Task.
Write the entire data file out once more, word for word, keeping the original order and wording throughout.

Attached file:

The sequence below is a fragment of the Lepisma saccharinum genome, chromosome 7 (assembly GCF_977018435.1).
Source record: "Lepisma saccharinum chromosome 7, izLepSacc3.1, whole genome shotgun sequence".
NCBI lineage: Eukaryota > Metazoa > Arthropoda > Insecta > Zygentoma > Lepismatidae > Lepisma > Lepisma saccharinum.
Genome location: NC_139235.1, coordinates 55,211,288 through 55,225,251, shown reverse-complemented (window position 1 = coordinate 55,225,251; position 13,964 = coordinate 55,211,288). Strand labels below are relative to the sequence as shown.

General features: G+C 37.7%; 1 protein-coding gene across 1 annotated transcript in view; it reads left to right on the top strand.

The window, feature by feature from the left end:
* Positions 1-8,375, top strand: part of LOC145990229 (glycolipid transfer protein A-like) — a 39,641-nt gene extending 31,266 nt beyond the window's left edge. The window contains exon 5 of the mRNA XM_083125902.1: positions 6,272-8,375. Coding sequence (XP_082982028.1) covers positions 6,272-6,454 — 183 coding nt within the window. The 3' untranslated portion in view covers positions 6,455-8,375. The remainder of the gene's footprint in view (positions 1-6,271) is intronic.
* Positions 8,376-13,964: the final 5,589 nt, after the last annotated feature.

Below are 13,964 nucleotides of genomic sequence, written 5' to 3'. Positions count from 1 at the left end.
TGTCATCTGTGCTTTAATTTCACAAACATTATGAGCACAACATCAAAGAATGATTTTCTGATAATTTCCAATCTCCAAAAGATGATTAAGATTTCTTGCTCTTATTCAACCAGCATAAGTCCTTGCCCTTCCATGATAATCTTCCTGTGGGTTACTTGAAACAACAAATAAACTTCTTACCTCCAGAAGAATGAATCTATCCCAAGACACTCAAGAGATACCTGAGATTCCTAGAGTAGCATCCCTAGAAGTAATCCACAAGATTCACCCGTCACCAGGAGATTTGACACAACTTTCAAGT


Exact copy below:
The sequence below is a fragment of the Lepisma saccharinum genome, chromosome 7 (assembly GCF_977018435.1).
Source record: "Lepisma saccharinum chromosome 7, izLepSacc3.1, whole genome shotgun sequence".
NCBI lineage: Eukaryota > Metazoa > Arthropoda > Insecta > Zygentoma > Lepismatidae > Lepisma > Lepisma saccharinum.
Genome location: NC_139235.1, coordinates 55,211,288 through 55,225,251, shown reverse-complemented (window position 1 = coordinate 55,225,251; position 13,964 = coordinate 55,211,288). Strand labels below are relative to the sequence as shown.

General features: G+C 37.7%; 1 protein-coding gene across 1 annotated transcript in view; it reads left to right on the top strand.

The window, feature by feature from the left end:
* Positions 1-8,375, top strand: part of LOC145990229 (glycolipid transfer protein A-like) — a 39,641-nt gene extending 31,266 nt beyond the window's left edge. The window contains exon 5 of the mRNA XM_083125902.1: positions 6,272-8,375. Coding sequence (XP_082982028.1) covers positions 6,272-6,454 — 183 coding nt within the window. The 3' untranslated portion in view covers positions 6,455-8,375. The remainder of the gene's footprint in view (positions 1-6,271) is intronic.
* Positions 8,376-13,964: the final 5,589 nt, after the last annotated feature.

Below are 13,964 nucleotides of genomic sequence, written 5' to 3'. Positions count from 1 at the left end.
TGTCATCTGTGCTTTAATTTCACAAACATTATGAGCACAACATCAAAGAATGATTTTCTGATAATTTCCAATCTCCAAAAGATGATTAAGATTTCTTGCTCTTATTCAACCAGCATAAGTCCTTGCCCTTCCATGATAATCTTCCTGTGGGTTACTTGAAACAACAAATAAACTTCTTACCTCCAGAAGAATGAATCTATCCCAAGACACTCAAGAGATACCTGAGATTCCTAGAGTAGCATCCCTAGAAGTAATCCACAAGATTCACCCGTCACCAGGAGATTTGACACAACTTTCAAGT